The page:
User engagement is calculated over a given period of time. It's good to track engagement over each of these time periods—daily active users, weekly active users, and monthly active users—to better see what patterns develop.

Churn rate

If users are churning at a high rate, they probably aren't finding your product very engaging. To make this metric more useful, compare churn rates to engagement rates. This will give you a heads up on customers in danger of churning and give you an engagement threshold to target.


Retention rate

Retention rate is the flip side of churn and can be used similarly. How engaged are the customers that are sticking around the longest, and what can you do to bring other users up to that engagement rate? 

Net promoter score (NPS) 

Ultimately, the goal of measuring user engagement is to see the value that users are getting from your product. Net promoter score is another such metric. Improving this metric should help with your engagement as well.

Bonus: Track engagement through unique product features

Measuring engagement for each product feature is a great way to see which features are popular, which may need more promotion, and which ones users are just not connecting with. 

6 user engagement strategies to help minimize churn rate

Now that you know an increase in user engagement can help reduce churn, you need to learn what you can do to increase engagement. Many of the concrete steps you'll need to take will be product specific, and clues to what those steps are can be gleaned from the metrics you've been tracking. A general user engagement strategy, however, can be applied to every SaaS business.

1. Educate users about the product

Old and new users need to fully understand the features of your product. If it's difficult for them to use a feature, or they simply don't know that it exists, then it cannot provide value to them. Some ways to help users have a smooth start of their customer journey include an omnichannel approach to customer education. This involves walkthroughs, in-app messaging and notifications, FAQs, and social media engagement. The more avenues that customers have to connect with your team, the better.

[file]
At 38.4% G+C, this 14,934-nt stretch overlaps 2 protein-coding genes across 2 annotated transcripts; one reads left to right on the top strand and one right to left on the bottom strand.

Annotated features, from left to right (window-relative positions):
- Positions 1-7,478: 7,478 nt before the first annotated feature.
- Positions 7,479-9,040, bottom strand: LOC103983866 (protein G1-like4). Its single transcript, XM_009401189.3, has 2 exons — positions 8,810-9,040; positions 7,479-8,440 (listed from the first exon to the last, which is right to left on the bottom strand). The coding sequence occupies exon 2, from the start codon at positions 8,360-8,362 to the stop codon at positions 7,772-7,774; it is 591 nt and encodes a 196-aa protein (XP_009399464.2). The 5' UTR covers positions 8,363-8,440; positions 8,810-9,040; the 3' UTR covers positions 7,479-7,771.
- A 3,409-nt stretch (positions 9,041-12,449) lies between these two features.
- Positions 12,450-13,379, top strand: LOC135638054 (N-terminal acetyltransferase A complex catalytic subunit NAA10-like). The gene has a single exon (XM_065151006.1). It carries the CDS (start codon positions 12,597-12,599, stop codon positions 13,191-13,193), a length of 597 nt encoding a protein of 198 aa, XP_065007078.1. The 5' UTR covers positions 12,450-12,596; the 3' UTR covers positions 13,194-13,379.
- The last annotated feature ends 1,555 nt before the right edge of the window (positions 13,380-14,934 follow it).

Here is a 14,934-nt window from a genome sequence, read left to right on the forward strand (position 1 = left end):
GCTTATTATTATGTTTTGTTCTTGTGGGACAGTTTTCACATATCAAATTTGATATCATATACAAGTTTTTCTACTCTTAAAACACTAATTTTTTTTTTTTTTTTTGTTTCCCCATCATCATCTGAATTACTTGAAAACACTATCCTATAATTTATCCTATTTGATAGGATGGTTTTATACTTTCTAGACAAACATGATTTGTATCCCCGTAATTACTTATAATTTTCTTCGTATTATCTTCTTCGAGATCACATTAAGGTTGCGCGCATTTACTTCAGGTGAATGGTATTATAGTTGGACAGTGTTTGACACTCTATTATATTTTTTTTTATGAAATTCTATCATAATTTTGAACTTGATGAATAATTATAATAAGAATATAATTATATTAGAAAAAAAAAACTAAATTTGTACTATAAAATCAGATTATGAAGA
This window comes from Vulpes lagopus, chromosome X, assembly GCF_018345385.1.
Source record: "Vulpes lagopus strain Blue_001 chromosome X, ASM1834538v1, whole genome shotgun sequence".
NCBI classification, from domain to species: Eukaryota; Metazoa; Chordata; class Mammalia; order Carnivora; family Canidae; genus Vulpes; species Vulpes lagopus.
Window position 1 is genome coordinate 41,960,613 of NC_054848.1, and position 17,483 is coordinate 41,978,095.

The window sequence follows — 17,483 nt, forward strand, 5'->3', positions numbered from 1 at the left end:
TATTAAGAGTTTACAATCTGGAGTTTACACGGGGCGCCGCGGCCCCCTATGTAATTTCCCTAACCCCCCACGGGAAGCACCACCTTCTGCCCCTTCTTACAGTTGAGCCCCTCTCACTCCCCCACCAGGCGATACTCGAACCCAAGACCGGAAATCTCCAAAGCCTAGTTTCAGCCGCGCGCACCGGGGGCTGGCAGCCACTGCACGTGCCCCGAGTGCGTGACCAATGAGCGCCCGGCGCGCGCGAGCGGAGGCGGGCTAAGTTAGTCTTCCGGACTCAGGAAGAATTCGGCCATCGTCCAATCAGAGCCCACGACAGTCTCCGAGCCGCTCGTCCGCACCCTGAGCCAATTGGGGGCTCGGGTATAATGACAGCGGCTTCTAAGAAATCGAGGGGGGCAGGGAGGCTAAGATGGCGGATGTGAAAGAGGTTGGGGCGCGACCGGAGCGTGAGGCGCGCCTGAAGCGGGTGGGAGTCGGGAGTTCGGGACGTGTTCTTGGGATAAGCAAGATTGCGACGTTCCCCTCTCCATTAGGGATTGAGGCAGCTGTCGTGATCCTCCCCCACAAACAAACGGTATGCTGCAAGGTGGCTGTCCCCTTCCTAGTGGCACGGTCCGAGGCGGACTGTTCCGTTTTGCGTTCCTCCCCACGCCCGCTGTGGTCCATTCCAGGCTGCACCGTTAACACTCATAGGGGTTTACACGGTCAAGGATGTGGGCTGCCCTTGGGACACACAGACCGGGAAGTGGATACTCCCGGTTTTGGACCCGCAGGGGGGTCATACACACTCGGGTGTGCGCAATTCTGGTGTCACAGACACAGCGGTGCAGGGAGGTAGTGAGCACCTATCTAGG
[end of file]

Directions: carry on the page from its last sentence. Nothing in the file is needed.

2. Optimize the user onboarding workflow & overall user experience

A smooth and clear onboarding process is extremely crucial to ensure the success of your customers. Be sure that your customers are well equipped to starting using your product easily. Additionally, make other methods of assistance (content, tutorials, links, etc.) readily available and easy to find. Minimizing the friction of learning and maximizing value, is key.

3. Employ a customer success team

Employing a customer success team may sound expensive, but keeping users satisfied with the appropriate level of customer support is the lifeblood of your business. If you're able to retain more customers, you'll spend less on acquisitions, positively affecting your bottom line. 

4. Streamline the engagement loop with gamification

Mobile app developers learned early on that gamification features are a good way to keep customers coming back. Think of ways to implement them into your product and they'll do the same for you.

5. Collect user feedback

Many users are more than willing to tell you what does and doesn't work about your product. All you have to do is ask. By collecting feedback, you'll be able to address any issues that have a negative impact on engagement. 


6. Improve product usability

What seems intuitive and easy to use for the designer of a new feature isn't always easy to use for everyone else. Always be looking for ways to improve your product's usability. Your feedback loop is extremely important for this.